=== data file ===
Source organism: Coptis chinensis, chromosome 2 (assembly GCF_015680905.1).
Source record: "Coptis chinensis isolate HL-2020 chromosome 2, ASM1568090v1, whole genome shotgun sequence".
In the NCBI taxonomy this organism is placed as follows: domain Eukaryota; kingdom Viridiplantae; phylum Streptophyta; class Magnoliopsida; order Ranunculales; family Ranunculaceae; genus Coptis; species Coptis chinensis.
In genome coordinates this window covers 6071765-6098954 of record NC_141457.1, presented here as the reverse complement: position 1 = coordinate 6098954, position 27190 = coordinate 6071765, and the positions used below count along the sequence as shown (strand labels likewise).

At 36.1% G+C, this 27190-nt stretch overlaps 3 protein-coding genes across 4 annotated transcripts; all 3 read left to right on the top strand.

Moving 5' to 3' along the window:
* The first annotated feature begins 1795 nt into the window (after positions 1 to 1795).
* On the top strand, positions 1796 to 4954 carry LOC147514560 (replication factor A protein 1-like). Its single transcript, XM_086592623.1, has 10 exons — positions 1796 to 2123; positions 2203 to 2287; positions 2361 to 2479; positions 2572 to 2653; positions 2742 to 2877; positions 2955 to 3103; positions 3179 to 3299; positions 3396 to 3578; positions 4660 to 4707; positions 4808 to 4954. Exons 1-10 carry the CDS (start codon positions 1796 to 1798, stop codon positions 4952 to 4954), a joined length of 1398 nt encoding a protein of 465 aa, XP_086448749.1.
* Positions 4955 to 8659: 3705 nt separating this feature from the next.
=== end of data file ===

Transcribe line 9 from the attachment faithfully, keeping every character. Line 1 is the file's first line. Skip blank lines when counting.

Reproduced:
* Positions 4955 to 8659: 3705 nt separating this feature from the next.